12 June 2017

Recreating the Book of Mormon plates

A big part of the Book of Mormon story depends on the plates described by Joseph Smith. We have all seen paintings or representations of them, but they aren't all necessarily accurate. While we don't have the plates for scrutiny (even if we did, it's obvious that critics would still not be satisfied), we do have contemporary descriptions of them. There is a good bit we understand, but there is still space for individual interpretation on what they looked like, how many plates there were, and how deep the collection of records was.

The Church's Museum of Church History and Art has a representation of the plates on exhibit, made from historical descriptions by those who saw or handled them. Whatever our critics and detractors might say, it seems obvious that some physical object was possessed by Joseph. Even his enemies believed the stories enough to attack him and his household several times, attempting to steal them. We may never know exactly what they looked like, but the following facsimile gives a good idea and the accounts given by those who had personal experience with them should help to weed out false ideas that may have crept up over the years. However, any modern representation of them must of necessity be based partly on conjecture and educated guesses. There are some frustrating gaps in details that modern enthusiasts would like to have, but the goals of 19th-century observers of the plates in describing them would be different than ours today.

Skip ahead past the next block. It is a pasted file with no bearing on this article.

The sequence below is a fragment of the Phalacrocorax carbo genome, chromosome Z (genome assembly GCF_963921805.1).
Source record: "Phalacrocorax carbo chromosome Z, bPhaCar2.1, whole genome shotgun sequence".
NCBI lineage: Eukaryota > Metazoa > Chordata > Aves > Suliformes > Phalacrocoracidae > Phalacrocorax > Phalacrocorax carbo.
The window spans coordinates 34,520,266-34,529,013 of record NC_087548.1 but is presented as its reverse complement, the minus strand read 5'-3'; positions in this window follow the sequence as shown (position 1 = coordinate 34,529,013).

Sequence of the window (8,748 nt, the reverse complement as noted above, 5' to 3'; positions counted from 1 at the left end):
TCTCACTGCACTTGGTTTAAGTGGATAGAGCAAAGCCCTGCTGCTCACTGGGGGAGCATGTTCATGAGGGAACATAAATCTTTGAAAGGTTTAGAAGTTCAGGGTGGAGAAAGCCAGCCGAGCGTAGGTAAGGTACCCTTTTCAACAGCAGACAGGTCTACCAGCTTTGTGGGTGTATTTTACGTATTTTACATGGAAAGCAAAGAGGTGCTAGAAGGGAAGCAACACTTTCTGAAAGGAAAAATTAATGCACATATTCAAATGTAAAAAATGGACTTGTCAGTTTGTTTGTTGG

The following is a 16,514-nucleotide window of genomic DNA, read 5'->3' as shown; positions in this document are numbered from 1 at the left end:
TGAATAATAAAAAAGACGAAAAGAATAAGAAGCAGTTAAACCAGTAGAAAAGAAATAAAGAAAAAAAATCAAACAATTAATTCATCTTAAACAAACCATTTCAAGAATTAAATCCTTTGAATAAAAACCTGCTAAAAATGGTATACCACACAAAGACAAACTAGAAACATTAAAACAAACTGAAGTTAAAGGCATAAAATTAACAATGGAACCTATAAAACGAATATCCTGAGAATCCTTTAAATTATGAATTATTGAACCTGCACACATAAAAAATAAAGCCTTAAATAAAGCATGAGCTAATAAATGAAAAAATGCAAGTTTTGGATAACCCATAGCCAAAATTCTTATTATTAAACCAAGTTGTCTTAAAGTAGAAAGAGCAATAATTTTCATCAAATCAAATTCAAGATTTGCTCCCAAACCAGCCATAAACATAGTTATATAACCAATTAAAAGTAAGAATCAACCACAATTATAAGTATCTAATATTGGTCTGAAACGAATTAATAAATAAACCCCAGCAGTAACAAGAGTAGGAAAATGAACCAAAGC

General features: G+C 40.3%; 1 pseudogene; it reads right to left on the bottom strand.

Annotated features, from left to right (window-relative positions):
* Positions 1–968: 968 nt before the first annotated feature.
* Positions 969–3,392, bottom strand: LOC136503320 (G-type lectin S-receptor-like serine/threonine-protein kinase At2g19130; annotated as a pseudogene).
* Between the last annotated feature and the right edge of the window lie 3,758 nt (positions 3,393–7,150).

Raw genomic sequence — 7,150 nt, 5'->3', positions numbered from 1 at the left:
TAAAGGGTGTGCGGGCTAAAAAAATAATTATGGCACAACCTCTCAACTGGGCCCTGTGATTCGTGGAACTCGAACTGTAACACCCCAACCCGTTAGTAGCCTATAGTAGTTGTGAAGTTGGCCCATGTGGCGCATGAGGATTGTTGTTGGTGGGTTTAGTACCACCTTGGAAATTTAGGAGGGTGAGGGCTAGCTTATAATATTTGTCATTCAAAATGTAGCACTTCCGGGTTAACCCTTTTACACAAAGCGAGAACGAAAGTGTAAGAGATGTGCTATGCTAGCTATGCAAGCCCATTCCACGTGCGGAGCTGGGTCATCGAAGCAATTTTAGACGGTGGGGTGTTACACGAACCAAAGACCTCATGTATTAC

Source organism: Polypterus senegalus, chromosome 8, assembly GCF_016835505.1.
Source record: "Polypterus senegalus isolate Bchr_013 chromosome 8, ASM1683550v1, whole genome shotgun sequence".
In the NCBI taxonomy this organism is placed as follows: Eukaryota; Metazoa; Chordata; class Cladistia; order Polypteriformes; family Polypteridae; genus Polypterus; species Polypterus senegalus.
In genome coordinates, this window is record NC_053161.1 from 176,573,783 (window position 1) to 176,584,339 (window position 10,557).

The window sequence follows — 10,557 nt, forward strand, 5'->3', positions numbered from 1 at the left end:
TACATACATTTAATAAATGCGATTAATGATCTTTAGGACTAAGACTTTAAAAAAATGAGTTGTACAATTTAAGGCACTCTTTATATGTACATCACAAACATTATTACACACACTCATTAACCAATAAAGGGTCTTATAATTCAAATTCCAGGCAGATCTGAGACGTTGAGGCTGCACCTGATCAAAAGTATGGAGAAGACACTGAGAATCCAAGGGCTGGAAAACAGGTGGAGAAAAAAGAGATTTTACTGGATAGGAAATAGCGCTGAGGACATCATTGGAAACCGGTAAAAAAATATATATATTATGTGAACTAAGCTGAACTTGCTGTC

Of course, the Church's critics have all sorts of reasons the plates could not have existed as described, but most of their complaints can be resolved by relying closely on the words of those who supposedly interacted with them, rather than Mormon traditions and imaginings that have evolved over more than a century and a half. To read more about the exhibit, how this model was made, and accurate quotes by Joseph Smith and his associates, read this article on LDS.org.